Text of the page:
By Marty Dugard
Well here we are: October, when the cross-country racing season becomes just that little bit more intense.
The big meets like Orange County Championships and Mt. SAC (the biggest XC invite in the world) are just weeks away. Right behind them is post-season CIF competition, and then State. For a coach, this means geeking out on weekends, post-race, scanning the internet for race results to see how our times stacked up against other top teams, and trying to find ways to keep us inching up in the rankings (the JSerra Boys Cross-Country Team is currently ranked #5 in CIF, and the Girls are #4 on their side of the ledger).
For the runners it means 10 miles a day, and sometime more — each and every day. I could not be more proud of the way they have come together as a family, bonding through the suffering of hundreds of summer miles in the heat and dust, running each and every hill around JSerra until they know the contours by heart — and even giving them names.
There’s Ridgeline, Devo, Monica’s Hill, Crazy Horse, and Vietnam; Dueker Park, Fence and Back, Gazebo, and the endless switchbacks of Goliath. And in that bonding they have become highly competitive athletes. Coaching sometimes means stepping aside to watch the athletes evolve from mere students into elite young runners who are capable of so much more than they ever dreamed. And for that to become a reality they have to own the process.
So I’ve stepped back as they have shed the baby fat that they carried on the first day of summer training way back in June, replacing it with the lean muscle mass that leads to pure speed. They have sweat, puked, bled, cried, and cursed through mile after punishing mile in those unforgiving hills, even as they pushed the pace harder and faster.
One by one they learned that showing up each day for practice is not good enough. It’s all about never ever settling for good enough. Our motto is “Keep Pushing… Always” but more often I hear everything from “Trample the weak and hurdle the dead” (a bit over the top, but I give it points for style) to “Giving anything less than your best is to sacrifice the gift” (which always stops me in my tracks, because who hasn’t had that moment of regret because they settled instead of strived?). And finally they realized that cross-country is an individual sport, but that true success in cross-country only comes through being a team.
Right now Katie DeYoung is the fastest girl and Luke Decker is the fastest boy. Luke, who began the season with a sizzling victory at the Laguna Hills Invitational. just led the boys’ squad to an upset of Mater Dei and Santa Margarita in duel meet competition last week. Katie just led the varsity girls team to a second-place finish against 30 of the best teams on the west coast at the Stanford Invitational, snagging 10th out of 300 runners.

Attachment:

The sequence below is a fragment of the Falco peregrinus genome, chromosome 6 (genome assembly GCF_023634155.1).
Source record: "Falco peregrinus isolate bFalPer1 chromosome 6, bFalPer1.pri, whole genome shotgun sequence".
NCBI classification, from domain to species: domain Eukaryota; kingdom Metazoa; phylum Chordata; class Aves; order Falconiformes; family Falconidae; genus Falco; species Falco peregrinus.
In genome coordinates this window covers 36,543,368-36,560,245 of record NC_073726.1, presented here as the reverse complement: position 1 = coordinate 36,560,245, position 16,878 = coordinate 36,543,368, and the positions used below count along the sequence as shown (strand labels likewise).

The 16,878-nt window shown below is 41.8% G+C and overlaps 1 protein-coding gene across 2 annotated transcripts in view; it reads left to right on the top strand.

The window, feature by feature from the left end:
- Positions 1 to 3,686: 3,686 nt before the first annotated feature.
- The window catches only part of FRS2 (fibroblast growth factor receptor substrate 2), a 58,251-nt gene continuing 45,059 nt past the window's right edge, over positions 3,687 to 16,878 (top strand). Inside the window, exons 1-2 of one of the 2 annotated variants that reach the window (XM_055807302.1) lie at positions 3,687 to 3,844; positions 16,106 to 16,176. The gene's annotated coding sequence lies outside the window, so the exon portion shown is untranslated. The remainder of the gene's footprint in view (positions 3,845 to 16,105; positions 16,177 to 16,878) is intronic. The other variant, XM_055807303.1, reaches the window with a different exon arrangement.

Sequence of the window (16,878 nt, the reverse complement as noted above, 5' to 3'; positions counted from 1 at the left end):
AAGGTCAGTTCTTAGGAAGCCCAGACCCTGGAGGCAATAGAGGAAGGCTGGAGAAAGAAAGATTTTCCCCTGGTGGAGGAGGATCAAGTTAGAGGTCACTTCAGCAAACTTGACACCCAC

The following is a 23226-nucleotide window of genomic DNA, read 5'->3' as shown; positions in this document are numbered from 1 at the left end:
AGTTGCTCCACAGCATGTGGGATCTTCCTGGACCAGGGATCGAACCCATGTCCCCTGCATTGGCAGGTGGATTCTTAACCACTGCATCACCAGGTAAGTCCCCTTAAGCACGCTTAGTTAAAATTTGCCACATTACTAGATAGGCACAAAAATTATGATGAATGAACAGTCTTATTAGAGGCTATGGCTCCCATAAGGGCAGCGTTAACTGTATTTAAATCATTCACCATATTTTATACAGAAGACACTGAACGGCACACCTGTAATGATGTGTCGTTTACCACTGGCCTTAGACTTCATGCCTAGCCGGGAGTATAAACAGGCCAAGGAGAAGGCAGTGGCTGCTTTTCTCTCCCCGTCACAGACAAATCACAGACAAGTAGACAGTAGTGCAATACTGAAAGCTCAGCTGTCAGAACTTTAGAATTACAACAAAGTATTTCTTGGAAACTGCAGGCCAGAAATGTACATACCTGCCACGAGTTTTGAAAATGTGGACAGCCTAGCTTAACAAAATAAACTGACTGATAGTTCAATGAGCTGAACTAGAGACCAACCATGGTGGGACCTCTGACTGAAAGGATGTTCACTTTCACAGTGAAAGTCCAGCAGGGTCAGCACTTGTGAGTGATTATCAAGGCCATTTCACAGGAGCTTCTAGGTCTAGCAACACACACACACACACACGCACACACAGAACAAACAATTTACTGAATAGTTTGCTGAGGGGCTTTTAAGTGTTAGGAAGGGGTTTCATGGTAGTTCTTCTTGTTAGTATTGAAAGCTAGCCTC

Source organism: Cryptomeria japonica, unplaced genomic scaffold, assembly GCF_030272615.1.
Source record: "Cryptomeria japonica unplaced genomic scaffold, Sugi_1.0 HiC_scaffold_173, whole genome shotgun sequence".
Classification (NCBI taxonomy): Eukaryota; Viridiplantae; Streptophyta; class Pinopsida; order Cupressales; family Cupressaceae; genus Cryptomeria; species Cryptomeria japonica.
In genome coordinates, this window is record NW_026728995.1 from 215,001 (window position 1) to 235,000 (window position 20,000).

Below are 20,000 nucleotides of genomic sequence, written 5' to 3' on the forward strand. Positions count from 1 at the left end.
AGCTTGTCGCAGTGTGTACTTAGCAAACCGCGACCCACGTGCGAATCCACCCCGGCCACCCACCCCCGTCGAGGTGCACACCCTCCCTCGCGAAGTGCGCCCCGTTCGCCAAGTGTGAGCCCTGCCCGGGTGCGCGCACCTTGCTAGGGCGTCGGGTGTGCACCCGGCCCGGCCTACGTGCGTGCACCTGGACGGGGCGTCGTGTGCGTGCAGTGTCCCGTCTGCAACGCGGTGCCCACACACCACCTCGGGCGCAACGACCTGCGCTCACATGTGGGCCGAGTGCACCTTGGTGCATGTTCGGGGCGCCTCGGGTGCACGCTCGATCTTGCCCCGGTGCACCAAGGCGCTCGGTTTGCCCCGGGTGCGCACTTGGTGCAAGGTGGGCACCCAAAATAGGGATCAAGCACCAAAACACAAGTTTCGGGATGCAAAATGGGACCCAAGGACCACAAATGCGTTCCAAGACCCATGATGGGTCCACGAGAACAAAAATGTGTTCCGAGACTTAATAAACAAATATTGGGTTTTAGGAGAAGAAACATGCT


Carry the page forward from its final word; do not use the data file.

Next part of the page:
But that could all change, and they know it. That’s what I love about cross-country — you’re only as good as your last race. The coach can’t play favorites or decide the starting lineup, because the stopwatch and the runners do it for him.
The top seven times are varsity. Anything below that is not. Each runner controls their own destiny. Varsity slots are constantly rotating as new runners move up to take their shot. So Luke keeps pushing the envelope in practice, knowing that guys like Kyle Willis, Michael Maben, Sean Robb, Luke Blanchart, Andy and Mikey Fisher, and brother Jake Decker want that top varsity spot.
And Katie is being chased each and every day by old friends like Sydney Teske, Taylor Mujica, Michelle Vaday, and Allison Manning — even as new runners like Andrea Maben, Leah Vitrano, Caitlin Nilssen, and Colby Lindholm push their way to the top. And right behind them is a stellar list of JV runners about to make their mark. No one’s taking anything for granted.
The great thing about October is that summer’s long forgotten, and the victories of September have begun to fade.
You’re only as good as you’re last race, and the only time to ponder glory is after the season is done. So the practices are becoming just that much tougher, just that much more focused, just that much more competitive. League Championships are four weeks off. October will give way to November, CIF post-season competition and State. I love my Running Lions. They are 45 of the greatest young men and women I have ever had the privilege to know. Walking out onto the track for practice at 3:00 is the best part of my day. We are something of a phantom team at JSerra, running our miles off campus where no one can see, and racing dozens and sometimes hundreds of miles from school.
But I would be remiss if I didn’t say that is the best cross-country team in JSerra history — good, and God-willing, getting even better as we sharpen in October. The girls were seventh in State two years ago, and sixth in 2008. The boys have made it to CIF Finals the last two years, but never pushed on to State. The goal this year is to change all that, and to come home from Fresno on November 28th with some hardware. But first, there is October.
Keep pushing… always.